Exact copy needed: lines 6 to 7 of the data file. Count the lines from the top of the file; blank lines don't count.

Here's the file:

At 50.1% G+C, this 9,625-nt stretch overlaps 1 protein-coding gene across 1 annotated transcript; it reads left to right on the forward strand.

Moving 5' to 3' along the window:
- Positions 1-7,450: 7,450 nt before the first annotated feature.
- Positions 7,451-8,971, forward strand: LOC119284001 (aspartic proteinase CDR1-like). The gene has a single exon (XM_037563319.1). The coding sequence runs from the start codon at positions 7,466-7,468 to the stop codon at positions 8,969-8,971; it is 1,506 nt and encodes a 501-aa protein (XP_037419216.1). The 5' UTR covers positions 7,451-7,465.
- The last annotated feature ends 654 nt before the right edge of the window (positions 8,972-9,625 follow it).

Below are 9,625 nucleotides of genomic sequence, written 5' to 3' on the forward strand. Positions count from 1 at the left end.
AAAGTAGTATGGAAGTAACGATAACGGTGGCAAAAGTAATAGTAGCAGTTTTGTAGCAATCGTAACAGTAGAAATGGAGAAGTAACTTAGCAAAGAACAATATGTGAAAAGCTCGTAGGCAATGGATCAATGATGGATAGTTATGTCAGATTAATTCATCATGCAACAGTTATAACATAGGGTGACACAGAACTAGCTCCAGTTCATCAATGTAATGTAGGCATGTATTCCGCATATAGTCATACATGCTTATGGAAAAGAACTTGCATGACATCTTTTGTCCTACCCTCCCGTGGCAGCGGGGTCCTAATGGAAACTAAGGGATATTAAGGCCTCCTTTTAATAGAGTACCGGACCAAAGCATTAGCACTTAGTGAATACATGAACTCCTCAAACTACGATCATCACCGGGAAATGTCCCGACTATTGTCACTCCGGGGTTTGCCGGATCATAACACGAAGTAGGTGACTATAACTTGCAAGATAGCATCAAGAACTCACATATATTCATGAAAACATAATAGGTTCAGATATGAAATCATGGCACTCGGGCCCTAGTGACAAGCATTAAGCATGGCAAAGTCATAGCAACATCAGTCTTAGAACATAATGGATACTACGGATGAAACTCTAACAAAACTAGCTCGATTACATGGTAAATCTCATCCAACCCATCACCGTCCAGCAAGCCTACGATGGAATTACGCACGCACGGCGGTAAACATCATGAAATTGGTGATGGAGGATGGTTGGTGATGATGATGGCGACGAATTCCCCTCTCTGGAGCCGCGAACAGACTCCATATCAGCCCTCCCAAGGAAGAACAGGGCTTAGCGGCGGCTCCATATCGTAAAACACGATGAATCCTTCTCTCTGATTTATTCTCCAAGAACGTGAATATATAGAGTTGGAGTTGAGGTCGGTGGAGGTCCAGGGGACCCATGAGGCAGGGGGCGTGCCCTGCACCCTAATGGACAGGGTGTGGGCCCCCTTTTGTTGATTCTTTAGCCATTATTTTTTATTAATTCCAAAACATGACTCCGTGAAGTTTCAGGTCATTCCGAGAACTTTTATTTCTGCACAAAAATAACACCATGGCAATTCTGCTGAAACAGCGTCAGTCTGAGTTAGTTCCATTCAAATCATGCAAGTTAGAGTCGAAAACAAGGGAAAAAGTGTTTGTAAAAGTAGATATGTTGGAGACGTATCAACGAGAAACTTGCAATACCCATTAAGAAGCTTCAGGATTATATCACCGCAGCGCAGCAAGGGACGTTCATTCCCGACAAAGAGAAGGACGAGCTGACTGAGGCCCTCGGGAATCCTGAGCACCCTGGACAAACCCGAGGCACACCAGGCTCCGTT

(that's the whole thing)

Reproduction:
Below are 9,625 nucleotides of genomic sequence, written 5' to 3' on the forward strand. Positions count from 1 at the left end.
AAAGTAGTATGGAAGTAACGATAACGGTGGCAAAAGTAATAGTAGCAGTTTTGTAGCAATCGTAACAGTAGAAATGGAGAAGTAACTTAGCAAAGAACAATATGTGAAAAGCTCGTAGGCAATGGATCAATGATGGATAGTTATGTCAGATTAATTCATCATGCAACAGTTATAACATAGGGTGACACAGAACTAGCTCCAGTTCATCAATGTAATGTAGGCATGTATTCCGCATATAGTCATACATGCTTATGGAAAAGAACTTGCATGACATCTTTTGTCCTACCCTCCCGTGGCAGCGGGGTCCTAATGGAAACTAAGGGATATTAAGGCCTCCTTTTAATAGAGTACCGGACCAAAGCATTAGCACTTAGTGAATACATGAACTCCTCAAACTACGATCATCACCGGGAAATGTCCCGACTATTGTCACTCCGGGGTTTGCCGGATCATAACACGAAGTAGGTGACTATAACTTGCAAGATAGCATCAAGAACTCACATATATTCATGAAAACATAATAGGTTCAGATATGAAATCATGGCACTCGGGCCCTAGTGACAAGCATTAAGCATGGCAAAGTCATAGCAACATCAGTCTTAGAACATAATGGATACTACGGATGAAACTCTAACAAAACTAGCTCGATTACATGGTAAATCTCATCCAACCCATCACCGTCCAGCAAGCCTACGATGGAATTACGCACGCACGGCGGTAAACATCATGAAATTGGTGATGGAGGATGGTTGGTGATGATGATGGCGACGAATTCCCCTCTCTGGAGCCGCGAACAGACTCCATATCAGCCCTCCCAAGGAAGAACAGGGCTTAGCGGCGGCTCCATATCGTAAAACACGATGAATCCTTCTCTCTGATTTATTCTCCAAGAACGTGAATATATAGAGTTGGAGTTGAGGTCGGTGGAGGTCCAGGGGACCCATGAGGCAGGGGGCGTGCCCTGCACCCTAATGGACAGGGTGTGGGCCCCCTTTTGTTGATTCTTTAGCCATTATTTTTTATTAATTCCAAAACATGACTCCGTGAAGTTTCAGGTCATTCCGAGAACTTTTATTTCTGCACAAAAATAACACCATGGCAATTCTGCTGAAACAGCGTCAGTCTGAGTTAGTTCCATTCAAATCATGCAAGTTAGAGTCGAAAACAAGGGAAAAAGTGTTTGTAAAAGTAGATATGTTGGAGACGTATCAACGAGAAACTTGCAATACCCATTAAGAAGCTTCAGGATTATATCACCGCAGCGCAGCAAGGGACGTTCATTCCCGACAAAGAGAAGGACGAGCTGACTGAGGCCCTCGGGAATCCTGAGCACCCTGGACAAACCCGAGGCACACCAGGCTCCGTT